You advise lactose-free milk and also low- or nonfat milk for cats. Aren’t you aware that the higher the fat content of the milk the lower the lactose. I am lactose intolerant and avoided all milk for several years until I discovered that half and half does not cause me any distress and was informed of the above. I’m also advised by my physician to eat harder cheeses.
That was referring specifically to fat and sugar content, which isn’t good for cats. They specify, in the same portion, not to give your cats milk with lactose in it. So, hand-in-hand, it should read as, “If you give your cats dairy, go for low fat varieties, free of lactose.”
Very informative, my cat is addicted to milk, she sits at her bowl and demands it. She does seem to tolerate it but I will now be careful with the amount she has. Going to have one unhappy cat and dog for that matter.
Hi to all
Cats should not be given anything sweet for one simple reason. Their saliva is unable to get rid of sugar, unlike dogs, so eventually their teeth with rot.
Val Ludgate says
A very useful article, many thanks. I am lactose intolerant myself and only have lactose free cow’s milk in the house. When I have cereal or porridge my cat drives me crazy for it. I only give him about a tablespoonful in his bowl and only on the days I have cereal or porridge.
Darlene nicholson says
I have a sick ferrel cat that can’t eat anything, he seems to have a problem chewing so I was giving him cat milk from the store and he drinks it but still has a hard time. It’s very sad. The cat milk was getting to expensive so I was unable to continue with it .I just got laid off my job anyway I’m giving him goat’s milk and he is able to drink it easier. I do add a little water to it and lysine. Is this hurting him? I don’t know what else to do. There are so many stray cats I’m taking care of and I haven’t the money to get this poor baby to vet and don’t know if I could even get him in a carrier if I was able to get him help.
I don’t know about the milk but I learned recently how to get my cat into a carrier after not being able to get him to the vet for about 3 years! I was able to do this without anyone else’s help! Use a carrier where the top is separated from the bottom and can be joined together. Get a soft towel. Get the top ready nearby the bottom. Pick up your kitty and stroke him to keep him calm. Gently wrap the kitty with the towel around him and over his eyes, so he can’t see and his legs can’t move. Do this as quickly as you can and put him in the bottom half of the carrier. Hold him down and quickly align the top to the bottom. Lock the two halves of the carrier together. Make sure the door is locked on the carrier and you are good to go!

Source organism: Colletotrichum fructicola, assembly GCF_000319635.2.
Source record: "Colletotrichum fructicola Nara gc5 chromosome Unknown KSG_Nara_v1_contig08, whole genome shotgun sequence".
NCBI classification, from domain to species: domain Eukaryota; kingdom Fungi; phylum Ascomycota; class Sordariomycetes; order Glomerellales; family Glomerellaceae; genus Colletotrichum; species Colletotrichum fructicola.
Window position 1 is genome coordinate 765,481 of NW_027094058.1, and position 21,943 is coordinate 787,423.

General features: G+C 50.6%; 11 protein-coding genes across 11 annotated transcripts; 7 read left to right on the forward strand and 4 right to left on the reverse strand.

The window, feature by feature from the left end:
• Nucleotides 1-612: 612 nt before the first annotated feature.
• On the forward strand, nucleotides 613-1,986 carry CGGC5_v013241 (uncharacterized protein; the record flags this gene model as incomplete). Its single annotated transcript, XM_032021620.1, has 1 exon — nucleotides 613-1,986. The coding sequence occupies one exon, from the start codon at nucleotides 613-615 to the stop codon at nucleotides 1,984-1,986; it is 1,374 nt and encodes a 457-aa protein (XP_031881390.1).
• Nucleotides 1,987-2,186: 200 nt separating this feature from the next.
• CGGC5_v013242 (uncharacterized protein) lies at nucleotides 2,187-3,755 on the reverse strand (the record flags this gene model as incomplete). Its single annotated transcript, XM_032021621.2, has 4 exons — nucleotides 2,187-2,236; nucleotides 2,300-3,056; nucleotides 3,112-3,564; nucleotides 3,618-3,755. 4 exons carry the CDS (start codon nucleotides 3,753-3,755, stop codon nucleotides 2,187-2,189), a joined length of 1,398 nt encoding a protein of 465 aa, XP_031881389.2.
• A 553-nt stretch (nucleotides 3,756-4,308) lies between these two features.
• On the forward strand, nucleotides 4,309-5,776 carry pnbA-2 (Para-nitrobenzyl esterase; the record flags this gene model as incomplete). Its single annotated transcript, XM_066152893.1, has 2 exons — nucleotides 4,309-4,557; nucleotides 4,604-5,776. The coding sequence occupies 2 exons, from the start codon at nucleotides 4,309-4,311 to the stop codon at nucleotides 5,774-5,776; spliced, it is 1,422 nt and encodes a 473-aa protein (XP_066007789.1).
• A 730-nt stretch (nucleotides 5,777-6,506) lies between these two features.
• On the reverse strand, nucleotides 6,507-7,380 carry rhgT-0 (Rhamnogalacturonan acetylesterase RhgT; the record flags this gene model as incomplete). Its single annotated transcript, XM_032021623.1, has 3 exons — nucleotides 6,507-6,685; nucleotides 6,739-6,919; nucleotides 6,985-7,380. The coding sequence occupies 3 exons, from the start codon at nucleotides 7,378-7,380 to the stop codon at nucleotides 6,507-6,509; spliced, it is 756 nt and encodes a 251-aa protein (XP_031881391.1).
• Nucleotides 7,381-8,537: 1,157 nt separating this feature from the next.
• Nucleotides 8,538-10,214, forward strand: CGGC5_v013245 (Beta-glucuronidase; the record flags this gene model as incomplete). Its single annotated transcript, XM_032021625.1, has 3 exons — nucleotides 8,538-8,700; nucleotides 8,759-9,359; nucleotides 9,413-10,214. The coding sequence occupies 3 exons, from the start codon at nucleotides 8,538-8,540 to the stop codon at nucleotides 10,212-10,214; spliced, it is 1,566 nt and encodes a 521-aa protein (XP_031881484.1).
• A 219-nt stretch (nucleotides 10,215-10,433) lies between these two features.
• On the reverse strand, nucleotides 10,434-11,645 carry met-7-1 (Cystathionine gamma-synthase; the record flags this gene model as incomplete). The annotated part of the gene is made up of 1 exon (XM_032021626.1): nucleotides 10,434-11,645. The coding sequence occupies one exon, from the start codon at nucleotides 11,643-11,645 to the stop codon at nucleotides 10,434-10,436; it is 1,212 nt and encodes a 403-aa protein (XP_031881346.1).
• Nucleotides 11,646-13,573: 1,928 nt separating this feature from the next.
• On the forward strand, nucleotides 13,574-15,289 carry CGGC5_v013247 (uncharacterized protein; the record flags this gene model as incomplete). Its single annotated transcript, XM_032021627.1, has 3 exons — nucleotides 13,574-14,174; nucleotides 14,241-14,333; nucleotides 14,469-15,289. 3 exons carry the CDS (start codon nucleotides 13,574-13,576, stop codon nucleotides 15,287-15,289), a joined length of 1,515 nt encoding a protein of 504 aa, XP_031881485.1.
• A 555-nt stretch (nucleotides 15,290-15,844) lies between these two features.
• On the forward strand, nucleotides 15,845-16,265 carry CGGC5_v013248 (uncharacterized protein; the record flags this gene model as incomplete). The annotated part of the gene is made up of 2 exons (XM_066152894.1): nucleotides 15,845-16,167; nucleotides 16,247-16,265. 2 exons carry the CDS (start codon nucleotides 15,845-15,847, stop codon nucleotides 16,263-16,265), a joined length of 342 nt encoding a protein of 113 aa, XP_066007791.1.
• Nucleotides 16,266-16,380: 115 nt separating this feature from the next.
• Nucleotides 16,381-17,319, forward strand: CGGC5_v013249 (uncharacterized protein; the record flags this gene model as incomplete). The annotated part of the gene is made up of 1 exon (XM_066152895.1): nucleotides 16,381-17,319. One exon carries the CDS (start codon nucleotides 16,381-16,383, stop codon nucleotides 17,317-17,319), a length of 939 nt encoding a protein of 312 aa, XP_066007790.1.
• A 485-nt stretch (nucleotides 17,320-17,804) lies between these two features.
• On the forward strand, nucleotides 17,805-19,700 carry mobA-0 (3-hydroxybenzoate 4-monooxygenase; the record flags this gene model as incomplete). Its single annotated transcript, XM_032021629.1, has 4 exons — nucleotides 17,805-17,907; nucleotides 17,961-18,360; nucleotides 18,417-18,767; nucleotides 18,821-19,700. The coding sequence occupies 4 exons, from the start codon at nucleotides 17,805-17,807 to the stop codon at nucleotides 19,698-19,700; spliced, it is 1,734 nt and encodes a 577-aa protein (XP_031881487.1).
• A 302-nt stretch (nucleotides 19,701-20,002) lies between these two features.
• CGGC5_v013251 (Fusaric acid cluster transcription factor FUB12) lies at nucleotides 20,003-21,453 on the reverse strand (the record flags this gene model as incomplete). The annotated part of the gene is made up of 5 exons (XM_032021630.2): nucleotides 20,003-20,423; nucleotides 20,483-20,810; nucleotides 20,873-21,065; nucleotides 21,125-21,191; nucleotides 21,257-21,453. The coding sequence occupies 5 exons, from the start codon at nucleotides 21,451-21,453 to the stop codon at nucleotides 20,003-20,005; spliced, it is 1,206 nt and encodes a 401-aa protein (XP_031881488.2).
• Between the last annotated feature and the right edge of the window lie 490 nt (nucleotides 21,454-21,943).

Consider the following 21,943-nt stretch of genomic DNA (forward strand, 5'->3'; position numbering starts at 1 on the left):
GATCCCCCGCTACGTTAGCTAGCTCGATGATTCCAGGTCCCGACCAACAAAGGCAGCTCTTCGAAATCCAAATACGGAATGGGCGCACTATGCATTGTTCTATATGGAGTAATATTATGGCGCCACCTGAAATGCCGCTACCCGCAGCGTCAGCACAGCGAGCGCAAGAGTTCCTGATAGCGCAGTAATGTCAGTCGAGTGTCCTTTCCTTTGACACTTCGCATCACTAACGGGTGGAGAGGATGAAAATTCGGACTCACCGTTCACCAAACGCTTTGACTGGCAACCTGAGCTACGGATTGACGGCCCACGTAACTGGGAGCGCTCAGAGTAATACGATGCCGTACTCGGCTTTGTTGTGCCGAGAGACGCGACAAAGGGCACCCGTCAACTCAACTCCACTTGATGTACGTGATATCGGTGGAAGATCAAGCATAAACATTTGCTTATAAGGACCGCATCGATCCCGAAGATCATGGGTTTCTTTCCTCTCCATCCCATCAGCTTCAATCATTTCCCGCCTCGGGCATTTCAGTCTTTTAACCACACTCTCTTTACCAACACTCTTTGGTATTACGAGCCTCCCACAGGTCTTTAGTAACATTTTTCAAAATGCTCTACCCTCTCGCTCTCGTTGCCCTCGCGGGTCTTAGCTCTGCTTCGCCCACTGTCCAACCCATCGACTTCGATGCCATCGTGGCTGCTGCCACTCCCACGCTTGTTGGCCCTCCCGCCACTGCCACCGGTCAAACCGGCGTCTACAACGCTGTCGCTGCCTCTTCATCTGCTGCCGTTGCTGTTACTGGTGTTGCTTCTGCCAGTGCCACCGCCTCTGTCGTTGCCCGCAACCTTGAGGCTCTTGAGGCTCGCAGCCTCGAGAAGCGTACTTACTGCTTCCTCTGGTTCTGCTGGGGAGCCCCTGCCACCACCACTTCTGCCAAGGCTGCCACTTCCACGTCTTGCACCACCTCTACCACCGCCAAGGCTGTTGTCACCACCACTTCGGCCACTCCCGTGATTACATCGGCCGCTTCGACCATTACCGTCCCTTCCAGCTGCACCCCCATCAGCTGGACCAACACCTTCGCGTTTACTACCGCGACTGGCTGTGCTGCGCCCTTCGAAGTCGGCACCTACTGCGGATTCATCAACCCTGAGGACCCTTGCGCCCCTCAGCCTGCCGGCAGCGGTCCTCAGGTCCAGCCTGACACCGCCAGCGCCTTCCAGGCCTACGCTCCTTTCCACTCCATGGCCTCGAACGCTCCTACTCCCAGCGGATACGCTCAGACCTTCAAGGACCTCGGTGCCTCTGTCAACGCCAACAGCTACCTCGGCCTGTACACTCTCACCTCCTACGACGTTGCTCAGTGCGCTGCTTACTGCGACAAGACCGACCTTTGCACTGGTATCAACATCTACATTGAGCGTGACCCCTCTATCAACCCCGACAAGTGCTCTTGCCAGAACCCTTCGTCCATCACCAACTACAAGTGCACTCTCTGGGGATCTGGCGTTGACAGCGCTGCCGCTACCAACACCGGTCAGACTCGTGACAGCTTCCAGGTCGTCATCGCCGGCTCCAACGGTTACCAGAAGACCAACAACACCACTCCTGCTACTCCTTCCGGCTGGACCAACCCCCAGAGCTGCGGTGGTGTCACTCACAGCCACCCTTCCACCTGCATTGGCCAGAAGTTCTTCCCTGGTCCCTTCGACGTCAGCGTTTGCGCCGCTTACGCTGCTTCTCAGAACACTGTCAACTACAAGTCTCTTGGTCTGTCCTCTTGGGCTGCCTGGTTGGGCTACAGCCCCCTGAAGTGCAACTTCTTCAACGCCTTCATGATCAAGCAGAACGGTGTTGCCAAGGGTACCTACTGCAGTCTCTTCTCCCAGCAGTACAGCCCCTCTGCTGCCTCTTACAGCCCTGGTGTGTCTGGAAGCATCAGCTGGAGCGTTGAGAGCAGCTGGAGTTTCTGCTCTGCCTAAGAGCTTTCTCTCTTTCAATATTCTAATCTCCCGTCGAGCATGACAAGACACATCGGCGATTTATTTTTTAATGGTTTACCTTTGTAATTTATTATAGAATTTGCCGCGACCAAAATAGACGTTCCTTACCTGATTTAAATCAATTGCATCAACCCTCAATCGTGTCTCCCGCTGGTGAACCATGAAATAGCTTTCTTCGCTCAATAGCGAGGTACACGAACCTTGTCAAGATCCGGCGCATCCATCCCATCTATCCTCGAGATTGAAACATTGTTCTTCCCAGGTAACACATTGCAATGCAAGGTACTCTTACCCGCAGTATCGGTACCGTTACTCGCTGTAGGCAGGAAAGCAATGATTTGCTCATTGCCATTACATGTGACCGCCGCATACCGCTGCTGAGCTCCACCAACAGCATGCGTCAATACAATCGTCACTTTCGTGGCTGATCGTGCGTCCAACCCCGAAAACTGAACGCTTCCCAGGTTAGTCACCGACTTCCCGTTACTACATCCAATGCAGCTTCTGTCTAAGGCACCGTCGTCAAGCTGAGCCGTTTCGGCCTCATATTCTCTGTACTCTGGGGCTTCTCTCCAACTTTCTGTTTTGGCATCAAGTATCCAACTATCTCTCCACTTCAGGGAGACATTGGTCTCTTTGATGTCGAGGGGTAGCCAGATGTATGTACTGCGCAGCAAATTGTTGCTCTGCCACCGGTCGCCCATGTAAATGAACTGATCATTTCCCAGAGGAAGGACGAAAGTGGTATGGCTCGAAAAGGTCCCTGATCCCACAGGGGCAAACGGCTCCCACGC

My cats love evaporated milk and I have been giving it to them for years. This article was quite informative. I am grateful that it doesn’t appear to have hurt them at all but perhaps I won’t be so generous with it from now on. 🙂
Can you please provide citations to any information regarding pasteurized milk causing harm to cats? Pasteurization is a very basic heat treatment, and does not alter the chemical structure of milk in any way.
Raw milk, on the other hand, is banned from interstate commerce in the US, is completely illegal in at least 20 states, and is very restricted in most of the remaining states. The reason for this is simple: Modern milk production methods in the US are very susceptible to contamination with dangerous, sometimes lethal bacteria. Unless you are 100% familiar with the source and production methods of the provider, raw milk consumption is very risky to humans, and probably to cats as well. I’m talking 100% familiar like, ‘bet your life on it’ kind of familiar.
Well I am lactose intolerant and remember the agony I went thru before we finally discovered my intolerance of milk. I would not wish that on anyone or anything. Having just inherited an 8 month old Siamese cat, I was thinking it may want some milk, I am glad I didn’t have any in the house or I may have given it some. I wouldn’t want one of God’s precious creatures to suffer.
Rather safe than sorry
Geraldine Hoffman says
Years ago we had a cat, agrey one we called Maltese. we raised him on people food leftovers and evaporated milk mixed with half water although not fat, he was large and if he was outside, he would chase all the dogs in the house. He lived to be quite old. When we moved and had to leave him, the neighbors took care of him and we would check on him when we could He was quite popular!
Hi, may I know how old?